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McCall v. Van Cleef, Sr.

A-2312-97T2 (N.J. Super. App. Div. 1999) (Unpublished)

CORPORATIONS; SHAREHOLDERS; FIDUCIARY DUTY—An oppressed minority shareholder is not limited to receiving statutory damages, but can get the equivalent of contract damages where equity so dictates.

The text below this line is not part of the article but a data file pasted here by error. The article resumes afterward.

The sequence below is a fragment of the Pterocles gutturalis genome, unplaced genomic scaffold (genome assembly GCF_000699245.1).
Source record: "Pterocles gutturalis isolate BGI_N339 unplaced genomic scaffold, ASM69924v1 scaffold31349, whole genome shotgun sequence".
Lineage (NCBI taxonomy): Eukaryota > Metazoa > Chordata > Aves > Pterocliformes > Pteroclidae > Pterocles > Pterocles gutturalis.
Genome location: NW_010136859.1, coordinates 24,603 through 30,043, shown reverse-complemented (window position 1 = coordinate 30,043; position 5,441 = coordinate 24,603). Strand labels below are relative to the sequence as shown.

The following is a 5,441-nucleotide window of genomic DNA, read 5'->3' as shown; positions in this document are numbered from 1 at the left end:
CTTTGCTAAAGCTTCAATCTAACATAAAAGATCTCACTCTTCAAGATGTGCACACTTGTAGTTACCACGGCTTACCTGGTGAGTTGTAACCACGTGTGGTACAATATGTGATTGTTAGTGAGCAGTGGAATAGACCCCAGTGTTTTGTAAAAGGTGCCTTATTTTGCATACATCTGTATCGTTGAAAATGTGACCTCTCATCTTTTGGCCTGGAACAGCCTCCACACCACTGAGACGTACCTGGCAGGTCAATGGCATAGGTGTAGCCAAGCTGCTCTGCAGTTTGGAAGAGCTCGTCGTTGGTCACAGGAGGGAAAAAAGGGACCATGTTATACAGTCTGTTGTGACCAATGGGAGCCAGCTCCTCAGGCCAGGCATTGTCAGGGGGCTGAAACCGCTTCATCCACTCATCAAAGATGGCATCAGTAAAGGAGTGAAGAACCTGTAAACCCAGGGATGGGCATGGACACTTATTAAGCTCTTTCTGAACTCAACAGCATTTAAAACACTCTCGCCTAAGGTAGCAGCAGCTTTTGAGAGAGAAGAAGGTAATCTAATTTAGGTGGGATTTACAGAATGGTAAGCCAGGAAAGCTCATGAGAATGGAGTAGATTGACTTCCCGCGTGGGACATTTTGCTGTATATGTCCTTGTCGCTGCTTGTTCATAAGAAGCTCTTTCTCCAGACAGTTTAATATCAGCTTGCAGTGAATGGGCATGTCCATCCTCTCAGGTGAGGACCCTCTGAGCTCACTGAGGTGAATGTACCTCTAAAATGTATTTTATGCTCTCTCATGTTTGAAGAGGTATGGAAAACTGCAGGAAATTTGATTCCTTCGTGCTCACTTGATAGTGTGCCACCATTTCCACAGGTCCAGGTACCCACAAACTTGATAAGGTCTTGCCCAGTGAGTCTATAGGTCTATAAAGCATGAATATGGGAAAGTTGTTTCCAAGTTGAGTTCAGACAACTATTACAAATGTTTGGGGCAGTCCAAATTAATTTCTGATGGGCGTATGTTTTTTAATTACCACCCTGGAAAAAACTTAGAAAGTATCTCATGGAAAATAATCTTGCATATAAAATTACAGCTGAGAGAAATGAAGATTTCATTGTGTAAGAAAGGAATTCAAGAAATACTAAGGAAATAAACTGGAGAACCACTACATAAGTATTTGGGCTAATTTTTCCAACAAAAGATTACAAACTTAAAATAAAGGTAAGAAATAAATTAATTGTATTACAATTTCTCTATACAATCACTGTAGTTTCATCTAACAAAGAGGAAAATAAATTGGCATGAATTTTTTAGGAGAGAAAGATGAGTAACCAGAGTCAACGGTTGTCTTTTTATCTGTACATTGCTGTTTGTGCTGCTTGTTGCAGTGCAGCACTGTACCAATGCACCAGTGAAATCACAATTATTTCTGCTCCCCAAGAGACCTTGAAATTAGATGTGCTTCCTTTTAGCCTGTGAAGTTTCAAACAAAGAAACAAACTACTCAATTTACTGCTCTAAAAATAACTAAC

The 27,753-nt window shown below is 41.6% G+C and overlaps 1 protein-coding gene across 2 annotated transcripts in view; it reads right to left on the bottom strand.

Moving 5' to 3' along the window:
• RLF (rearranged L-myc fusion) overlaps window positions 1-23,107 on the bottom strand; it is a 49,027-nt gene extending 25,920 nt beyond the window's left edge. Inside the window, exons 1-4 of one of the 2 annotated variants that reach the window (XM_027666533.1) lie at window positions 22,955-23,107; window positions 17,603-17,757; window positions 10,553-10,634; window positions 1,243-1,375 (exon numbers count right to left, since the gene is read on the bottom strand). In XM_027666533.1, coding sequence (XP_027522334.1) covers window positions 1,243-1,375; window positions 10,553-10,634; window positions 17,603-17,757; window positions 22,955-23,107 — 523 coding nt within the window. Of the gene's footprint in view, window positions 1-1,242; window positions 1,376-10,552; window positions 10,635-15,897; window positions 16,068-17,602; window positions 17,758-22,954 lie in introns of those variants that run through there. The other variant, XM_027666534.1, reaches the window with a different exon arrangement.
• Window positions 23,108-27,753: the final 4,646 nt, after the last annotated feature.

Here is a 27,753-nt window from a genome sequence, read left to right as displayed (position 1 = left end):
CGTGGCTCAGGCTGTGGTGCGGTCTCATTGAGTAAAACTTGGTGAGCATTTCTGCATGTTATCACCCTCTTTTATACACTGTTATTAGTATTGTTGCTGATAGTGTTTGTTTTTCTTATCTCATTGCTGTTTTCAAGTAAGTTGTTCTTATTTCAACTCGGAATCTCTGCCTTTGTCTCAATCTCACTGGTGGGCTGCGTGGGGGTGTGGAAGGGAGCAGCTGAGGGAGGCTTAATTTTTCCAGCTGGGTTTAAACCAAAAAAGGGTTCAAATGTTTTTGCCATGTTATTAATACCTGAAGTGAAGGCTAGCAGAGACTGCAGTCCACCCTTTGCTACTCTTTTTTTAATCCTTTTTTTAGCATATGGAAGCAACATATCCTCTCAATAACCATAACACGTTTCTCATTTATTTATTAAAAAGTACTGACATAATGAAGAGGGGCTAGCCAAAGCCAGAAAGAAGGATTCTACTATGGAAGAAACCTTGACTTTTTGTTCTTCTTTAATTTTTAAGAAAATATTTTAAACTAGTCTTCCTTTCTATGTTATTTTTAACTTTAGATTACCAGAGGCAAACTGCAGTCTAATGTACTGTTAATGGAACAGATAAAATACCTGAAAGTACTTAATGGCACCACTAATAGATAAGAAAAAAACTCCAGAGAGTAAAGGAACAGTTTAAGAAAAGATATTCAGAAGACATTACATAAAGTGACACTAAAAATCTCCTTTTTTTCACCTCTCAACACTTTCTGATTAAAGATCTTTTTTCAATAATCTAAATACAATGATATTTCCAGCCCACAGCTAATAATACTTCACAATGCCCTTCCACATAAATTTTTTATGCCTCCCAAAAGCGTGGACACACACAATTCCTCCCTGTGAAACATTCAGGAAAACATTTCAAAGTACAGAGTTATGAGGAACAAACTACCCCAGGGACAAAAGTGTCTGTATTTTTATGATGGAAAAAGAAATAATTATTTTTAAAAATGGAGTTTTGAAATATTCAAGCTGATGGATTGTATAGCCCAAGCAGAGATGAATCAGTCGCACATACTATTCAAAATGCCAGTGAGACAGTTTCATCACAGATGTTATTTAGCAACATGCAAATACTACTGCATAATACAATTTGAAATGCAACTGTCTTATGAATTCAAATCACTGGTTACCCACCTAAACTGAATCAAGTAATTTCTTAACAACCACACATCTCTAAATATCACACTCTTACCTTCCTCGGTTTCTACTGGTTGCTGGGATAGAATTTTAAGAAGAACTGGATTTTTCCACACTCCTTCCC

A landowner and a developer owned a corporation formed for the purpose of constructing and selling homes on the landowner’s property. The developer owned 60% of the corporation and the landowner owned 40%. One paragraph of the agreement between the parties read: “[T]he within Agreement, in the event sufficient homes are not sold in any one year to make the within proposal economically viable, may be canceled at the option of the said [landowner].” Invoking that provision, the landowner, as a majority owner of the corporation, caused the company to be dissolved. Thereafter, the landowner, in its own name, constructed homes on its land until such time as it sold the remaining, undeveloped land. The developer sued, claiming breach of contract, breach of fiduciary duty, and intentional interference with economic relationships. The lower court found the landowner liable for breach of contract and breach of its fiduciary duties because it found that the determination contingency had not been satisfied. This was based on the lower court’s interpretation of the phrase “economically viable,” and a finding that the venture, in fact, had been “economically viable.” As to the measure of damages, the lower court combined the profit that would have been derived from the sale of houses with the fees that the landowner would have received for its land. The Appellate Division upheld the lower court’s basic findings, but disagreed with the assessment of damages. In its view, in a case where the root of the liability is the breach of a majority shareholder’s fiduciary duty to a minority stockholder in a closely held corporation, the damages should be calculated so as to fulfill the minority’s reasonable expectations. Although ordinarily the remedy in such matters is analyzed within the framework of the Business Corporation Act, where, as here, the statutory remedies are inappropriate to fulfill the minority shareholders’ expectations, courts are permitted to be flexible in their approach to damages. According to the Court, the Act was intended to “expand the protection available to minority shareholders,” not to narrow their remedies. Consequently, money damages for lost profits was a perfectly acceptable remedy in this case and the lower court was empowered to use contract principles as an appropriate guideline for this purpose. Even though this was a breach of fiduciary duty case, the minority shareholders were entitled to be placed “in as good a monetary position as they would have enjoyed if performance of the contract had been rendered as promised.” Consequently, the matter was remanded to the lower court for further factual findings as to what development profit would have been earned had the professional developer been involved in the post-dissolution home sales.


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